• Around 50 percent of delegates who took the floor expressed, with varying degrees of preferences, support for the Cities Special Report, including: Mexico, Norway, UK, UNEP, Australia, Argentina, Brazil, South Africa, Hungary, UN-Habitat, Republic of Korea, Pakistan, Colombia, Chile, USA, France and Chad. These interventions highlighted the advantages of a Special Report on Cities, such as developing a cross-cutting and holistic approach on both mitigation and adaptation, introducing the IPCC to a broader and diverse community of policy makers and stakeholders, and presenting innovative approaches for the new challenges and opportunities generated by the Paris Agreement and the Sustainable Development Goals (SDGs). During the session, the Co-Chair of the Contact Group also announced that Cities Alliance has communicated to the IPCC Secretariat the mobilization of a financial contribution of $500,000 if the IPCC decided to prepare a Special Report on cities. The intervention on behalf of the #CitiesIPCC Campaign was delivered by ICLEI around 16:00.
  • By the end of the afternoon session, the first agreement was reached, stating that availability of resources should not be the determining factor on the final decision regarding the number and theme of the Special Reports. There was also a general consensus that the 6th Assessment Report Special Reports should not be fewer than two but not more than three. Except for an oil-producing Member State from the Middle East, there was a high degree of consensus among all Member States to positively respond to the request from COP21 to the IPCC for the preparation of a Special Report on the 1.5 Degree Celsius Goal and the related GHG emissions pathway by 2018, as this will provide a key input to the rapid implementation of the Paris Agreement. It was also agreed that Regional Reports will be dealt with in more detail within each chapter of the Assessment Report, as appropriate.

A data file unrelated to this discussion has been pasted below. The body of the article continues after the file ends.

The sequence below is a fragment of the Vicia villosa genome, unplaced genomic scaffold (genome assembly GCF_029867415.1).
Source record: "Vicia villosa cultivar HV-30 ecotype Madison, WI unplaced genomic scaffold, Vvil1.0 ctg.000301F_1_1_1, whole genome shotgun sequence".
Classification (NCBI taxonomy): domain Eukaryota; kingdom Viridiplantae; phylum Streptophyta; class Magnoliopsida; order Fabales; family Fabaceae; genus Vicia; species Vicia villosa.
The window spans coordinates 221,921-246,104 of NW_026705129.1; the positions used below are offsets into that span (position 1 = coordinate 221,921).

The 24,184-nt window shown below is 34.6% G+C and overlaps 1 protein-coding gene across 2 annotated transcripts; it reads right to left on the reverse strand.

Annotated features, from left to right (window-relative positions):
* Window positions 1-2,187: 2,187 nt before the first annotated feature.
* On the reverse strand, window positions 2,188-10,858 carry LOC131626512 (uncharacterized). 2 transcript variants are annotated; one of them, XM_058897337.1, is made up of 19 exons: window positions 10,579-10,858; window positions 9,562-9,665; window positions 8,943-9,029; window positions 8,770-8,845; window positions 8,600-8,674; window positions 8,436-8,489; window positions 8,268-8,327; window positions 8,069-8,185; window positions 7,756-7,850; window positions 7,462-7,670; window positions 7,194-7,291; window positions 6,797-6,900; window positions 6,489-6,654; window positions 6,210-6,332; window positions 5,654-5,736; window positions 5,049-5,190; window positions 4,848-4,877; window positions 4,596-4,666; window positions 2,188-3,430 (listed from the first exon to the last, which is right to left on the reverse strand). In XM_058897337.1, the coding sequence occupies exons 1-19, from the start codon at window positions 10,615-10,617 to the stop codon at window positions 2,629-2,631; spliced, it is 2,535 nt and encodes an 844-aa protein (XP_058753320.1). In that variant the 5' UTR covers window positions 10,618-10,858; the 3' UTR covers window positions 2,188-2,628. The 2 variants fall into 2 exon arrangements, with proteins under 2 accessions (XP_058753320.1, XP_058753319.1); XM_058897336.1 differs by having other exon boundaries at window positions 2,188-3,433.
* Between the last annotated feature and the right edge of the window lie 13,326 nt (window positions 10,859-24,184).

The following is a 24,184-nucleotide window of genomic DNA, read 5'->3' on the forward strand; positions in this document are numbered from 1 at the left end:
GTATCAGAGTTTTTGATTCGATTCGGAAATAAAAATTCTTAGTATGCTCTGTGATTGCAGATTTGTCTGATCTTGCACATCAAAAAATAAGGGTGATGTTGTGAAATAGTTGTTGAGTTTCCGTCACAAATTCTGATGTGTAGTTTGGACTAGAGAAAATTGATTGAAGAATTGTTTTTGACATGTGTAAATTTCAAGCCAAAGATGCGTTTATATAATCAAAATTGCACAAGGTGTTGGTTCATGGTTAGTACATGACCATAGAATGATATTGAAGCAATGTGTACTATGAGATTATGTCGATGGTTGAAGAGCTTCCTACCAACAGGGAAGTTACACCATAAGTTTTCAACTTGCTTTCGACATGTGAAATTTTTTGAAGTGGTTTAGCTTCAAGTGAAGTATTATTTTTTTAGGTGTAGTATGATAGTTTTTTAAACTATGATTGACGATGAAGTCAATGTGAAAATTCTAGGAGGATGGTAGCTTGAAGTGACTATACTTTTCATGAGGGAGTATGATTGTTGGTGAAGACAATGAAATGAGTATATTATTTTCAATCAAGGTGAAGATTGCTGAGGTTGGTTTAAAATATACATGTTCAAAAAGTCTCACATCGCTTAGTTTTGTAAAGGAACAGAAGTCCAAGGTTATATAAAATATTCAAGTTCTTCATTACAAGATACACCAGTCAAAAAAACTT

• Following these initial clarifications, the evening session of the Contact Group on Tuesday 12 April focused on the selection of the two Special Reports from the three proposals of land use, oceans and cities. The perseverance of the oil-producing Member State from the Middle East led the negotiations in such a direction that many of the Member States who previously expressed support to a Cities Special Report had to weaken their position in order to secure a Special Report on the 1.5 Degrees Goal.
  • Based on this general consensus, the Co-Chairs announced that the Contact Group will resume its session on Wednesday 13 April to focus on the exact details of the three Special Reports. The Co-Chairs encouraged delegates to formulate their textual suggestions so that the Cities proposal is dealt with appropriately within the AR6 cycle.